The young carer flag is used to enable schools to support students who have caring responsibilities. Supports may include activities completed by schools, such as developing an Individual Education Plan, establishing a Student Support Group and helping students to access other external supports such as young carer programs. Students may not opt out of having young carer status recorded in CASES21; however, students and family members may choose not to participate in activities and services that are supports for young carers.
Responding to identification
School staff members who become aware that a student is a young carer, can take the following steps:
- identify a staff member that the young person feels comfortable having a more in-depth follow up discussion with
- initiate a more in-depth conversation with the young person and or their family (if appropriate) in a safe and confidential place
- record the status of the student as a young carer in CASES21 and explain to the student, in an age appropriate way, that young carer status will be noted on their records to ensure they get all the supports they need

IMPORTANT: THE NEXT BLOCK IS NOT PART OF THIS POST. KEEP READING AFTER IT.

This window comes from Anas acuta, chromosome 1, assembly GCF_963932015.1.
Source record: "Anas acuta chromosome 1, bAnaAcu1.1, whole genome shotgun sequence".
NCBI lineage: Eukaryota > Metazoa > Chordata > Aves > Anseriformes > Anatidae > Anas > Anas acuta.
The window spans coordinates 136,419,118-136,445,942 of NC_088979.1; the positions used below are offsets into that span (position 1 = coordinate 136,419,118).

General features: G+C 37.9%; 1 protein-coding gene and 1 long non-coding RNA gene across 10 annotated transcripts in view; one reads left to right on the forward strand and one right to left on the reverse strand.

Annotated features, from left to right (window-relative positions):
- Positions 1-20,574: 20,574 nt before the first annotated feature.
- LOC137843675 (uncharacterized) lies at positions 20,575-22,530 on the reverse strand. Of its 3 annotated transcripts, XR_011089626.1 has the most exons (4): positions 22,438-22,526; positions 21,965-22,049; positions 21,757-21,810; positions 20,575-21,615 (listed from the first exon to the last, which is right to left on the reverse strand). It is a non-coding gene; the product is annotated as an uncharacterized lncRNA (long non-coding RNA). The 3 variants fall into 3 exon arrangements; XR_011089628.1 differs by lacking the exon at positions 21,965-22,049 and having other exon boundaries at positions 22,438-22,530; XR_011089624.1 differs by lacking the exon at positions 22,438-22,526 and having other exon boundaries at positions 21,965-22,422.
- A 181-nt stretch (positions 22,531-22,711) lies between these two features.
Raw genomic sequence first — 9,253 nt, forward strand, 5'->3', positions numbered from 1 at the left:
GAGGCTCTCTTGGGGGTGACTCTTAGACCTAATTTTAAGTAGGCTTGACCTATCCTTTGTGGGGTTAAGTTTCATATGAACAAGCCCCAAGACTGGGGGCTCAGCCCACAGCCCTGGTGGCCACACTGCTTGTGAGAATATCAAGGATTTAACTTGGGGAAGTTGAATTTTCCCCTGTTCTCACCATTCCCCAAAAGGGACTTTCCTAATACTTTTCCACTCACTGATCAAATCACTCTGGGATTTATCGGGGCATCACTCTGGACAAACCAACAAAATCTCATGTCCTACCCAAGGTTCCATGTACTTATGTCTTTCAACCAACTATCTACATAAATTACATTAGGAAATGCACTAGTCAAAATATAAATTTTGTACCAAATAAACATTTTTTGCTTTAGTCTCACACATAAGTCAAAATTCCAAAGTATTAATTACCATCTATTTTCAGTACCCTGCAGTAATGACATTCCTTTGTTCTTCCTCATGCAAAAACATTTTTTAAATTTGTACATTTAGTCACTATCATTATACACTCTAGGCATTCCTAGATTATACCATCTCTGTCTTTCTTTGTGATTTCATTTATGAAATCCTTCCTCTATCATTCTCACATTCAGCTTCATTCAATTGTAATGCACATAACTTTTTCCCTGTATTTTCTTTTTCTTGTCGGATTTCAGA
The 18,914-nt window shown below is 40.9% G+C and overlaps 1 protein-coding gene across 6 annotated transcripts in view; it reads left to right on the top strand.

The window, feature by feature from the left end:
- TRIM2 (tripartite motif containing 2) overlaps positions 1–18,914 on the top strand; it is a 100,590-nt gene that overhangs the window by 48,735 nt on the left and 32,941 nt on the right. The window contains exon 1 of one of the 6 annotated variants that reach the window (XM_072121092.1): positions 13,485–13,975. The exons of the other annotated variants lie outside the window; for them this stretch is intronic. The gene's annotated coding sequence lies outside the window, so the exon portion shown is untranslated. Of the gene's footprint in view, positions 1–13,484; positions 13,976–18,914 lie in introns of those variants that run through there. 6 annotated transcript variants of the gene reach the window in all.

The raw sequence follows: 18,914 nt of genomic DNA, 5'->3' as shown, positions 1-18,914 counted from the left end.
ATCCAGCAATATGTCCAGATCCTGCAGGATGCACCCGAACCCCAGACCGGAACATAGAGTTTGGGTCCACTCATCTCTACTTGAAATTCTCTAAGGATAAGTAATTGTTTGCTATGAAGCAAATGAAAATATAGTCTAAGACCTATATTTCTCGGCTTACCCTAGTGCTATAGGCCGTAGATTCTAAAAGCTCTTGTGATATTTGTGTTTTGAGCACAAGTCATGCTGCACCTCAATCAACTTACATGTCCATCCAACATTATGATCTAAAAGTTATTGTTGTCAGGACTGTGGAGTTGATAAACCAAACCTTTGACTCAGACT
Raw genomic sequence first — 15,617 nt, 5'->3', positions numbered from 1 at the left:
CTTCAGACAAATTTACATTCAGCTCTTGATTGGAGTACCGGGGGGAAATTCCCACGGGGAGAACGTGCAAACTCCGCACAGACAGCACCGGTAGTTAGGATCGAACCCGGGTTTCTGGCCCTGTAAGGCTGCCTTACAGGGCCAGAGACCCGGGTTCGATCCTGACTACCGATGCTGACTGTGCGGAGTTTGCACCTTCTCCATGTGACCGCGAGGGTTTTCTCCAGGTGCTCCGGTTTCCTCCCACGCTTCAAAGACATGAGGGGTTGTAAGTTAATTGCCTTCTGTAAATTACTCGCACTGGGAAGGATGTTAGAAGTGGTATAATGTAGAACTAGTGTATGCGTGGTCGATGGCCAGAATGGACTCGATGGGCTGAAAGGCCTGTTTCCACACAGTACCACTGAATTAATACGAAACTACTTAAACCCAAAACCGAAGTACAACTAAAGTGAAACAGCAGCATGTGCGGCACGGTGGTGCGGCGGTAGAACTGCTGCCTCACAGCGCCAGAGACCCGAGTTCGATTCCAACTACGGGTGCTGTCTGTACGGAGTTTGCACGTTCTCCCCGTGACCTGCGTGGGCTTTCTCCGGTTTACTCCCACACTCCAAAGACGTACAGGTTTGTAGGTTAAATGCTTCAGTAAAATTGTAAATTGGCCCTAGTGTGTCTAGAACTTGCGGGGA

It is important to note that a young person having caring responsibilities does not automatically mean that there are child protection concerns. Many young carers do not have such concerns and involving Child Protection where there are no concerns is potentially traumatising. However, if school staff have any concerns relating to child safety they must follow the guidance on .
Young carers are a diverse group, and it is important to ensure that young carers and the person being cared for have their views, best interests and cultural identity taken into account. For example, if the young person is Aboriginal and or Torres Strait Islander, they may have a different understanding of family and family roles that may influence the way they talk about their caring responsibilities.
Supporting young carers in your school
There are a range of supports, adjustments and options that can be utilised to ensure that young carers engage in and remain engaged in education, as well as to support their social and emotional wellbeing.
Student Support Groups (SSG)
School principals should establish an SSG for students that have caring responsibilities where it is considered that this will support their needs. Information and guidance on establishing Student Support Groups is available at: .